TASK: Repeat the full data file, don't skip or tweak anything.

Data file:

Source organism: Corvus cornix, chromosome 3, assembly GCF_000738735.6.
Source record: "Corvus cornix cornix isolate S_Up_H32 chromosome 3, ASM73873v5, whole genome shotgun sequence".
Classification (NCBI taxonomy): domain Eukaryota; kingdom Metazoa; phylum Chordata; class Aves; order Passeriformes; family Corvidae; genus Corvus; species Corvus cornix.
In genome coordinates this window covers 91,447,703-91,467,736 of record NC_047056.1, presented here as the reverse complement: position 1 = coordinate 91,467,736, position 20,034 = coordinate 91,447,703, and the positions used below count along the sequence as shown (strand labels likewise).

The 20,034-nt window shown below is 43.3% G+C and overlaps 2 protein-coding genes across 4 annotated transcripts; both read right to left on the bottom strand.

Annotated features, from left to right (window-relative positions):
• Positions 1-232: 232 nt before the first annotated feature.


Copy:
Source organism: Corvus cornix, chromosome 3, assembly GCF_000738735.6.
Source record: "Corvus cornix cornix isolate S_Up_H32 chromosome 3, ASM73873v5, whole genome shotgun sequence".
Classification (NCBI taxonomy): domain Eukaryota; kingdom Metazoa; phylum Chordata; class Aves; order Passeriformes; family Corvidae; genus Corvus; species Corvus cornix.
In genome coordinates this window covers 91,447,703-91,467,736 of record NC_047056.1, presented here as the reverse complement: position 1 = coordinate 91,467,736, position 20,034 = coordinate 91,447,703, and the positions used below count along the sequence as shown (strand labels likewise).

The 20,034-nt window shown below is 43.3% G+C and overlaps 2 protein-coding genes across 4 annotated transcripts; both read right to left on the bottom strand.

Annotated features, from left to right (window-relative positions):
• Positions 1-232: 232 nt before the first annotated feature.